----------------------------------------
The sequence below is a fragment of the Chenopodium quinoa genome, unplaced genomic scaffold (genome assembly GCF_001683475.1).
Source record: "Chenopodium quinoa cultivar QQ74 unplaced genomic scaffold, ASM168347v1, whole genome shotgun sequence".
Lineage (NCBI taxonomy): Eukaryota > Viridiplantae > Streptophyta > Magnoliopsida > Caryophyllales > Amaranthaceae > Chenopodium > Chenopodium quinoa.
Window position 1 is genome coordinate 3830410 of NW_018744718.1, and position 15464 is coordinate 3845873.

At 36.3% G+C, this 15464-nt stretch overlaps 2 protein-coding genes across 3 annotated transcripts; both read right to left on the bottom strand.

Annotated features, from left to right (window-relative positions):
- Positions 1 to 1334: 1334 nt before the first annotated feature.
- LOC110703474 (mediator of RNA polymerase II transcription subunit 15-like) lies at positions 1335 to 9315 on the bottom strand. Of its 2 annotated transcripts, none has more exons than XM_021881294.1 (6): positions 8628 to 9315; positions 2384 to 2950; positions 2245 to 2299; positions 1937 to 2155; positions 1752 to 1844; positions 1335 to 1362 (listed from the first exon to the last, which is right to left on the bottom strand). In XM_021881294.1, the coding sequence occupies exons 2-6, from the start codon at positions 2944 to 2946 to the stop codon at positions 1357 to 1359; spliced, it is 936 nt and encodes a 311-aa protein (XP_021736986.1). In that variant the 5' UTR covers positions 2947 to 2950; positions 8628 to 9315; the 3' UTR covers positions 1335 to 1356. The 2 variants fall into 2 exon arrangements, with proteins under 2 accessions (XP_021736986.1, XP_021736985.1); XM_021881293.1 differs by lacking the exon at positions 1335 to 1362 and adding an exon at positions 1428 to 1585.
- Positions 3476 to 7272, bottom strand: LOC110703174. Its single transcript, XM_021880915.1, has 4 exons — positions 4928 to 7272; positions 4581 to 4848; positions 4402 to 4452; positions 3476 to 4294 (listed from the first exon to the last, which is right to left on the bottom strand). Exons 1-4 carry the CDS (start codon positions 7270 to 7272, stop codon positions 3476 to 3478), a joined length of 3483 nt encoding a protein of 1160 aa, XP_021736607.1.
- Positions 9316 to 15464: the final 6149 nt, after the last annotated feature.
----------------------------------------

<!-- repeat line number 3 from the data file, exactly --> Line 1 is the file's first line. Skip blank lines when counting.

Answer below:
Lineage (NCBI taxonomy): Eukaryota > Viridiplantae > Streptophyta > Magnoliopsida > Caryophyllales > Amaranthaceae > Chenopodium > Chenopodium quinoa.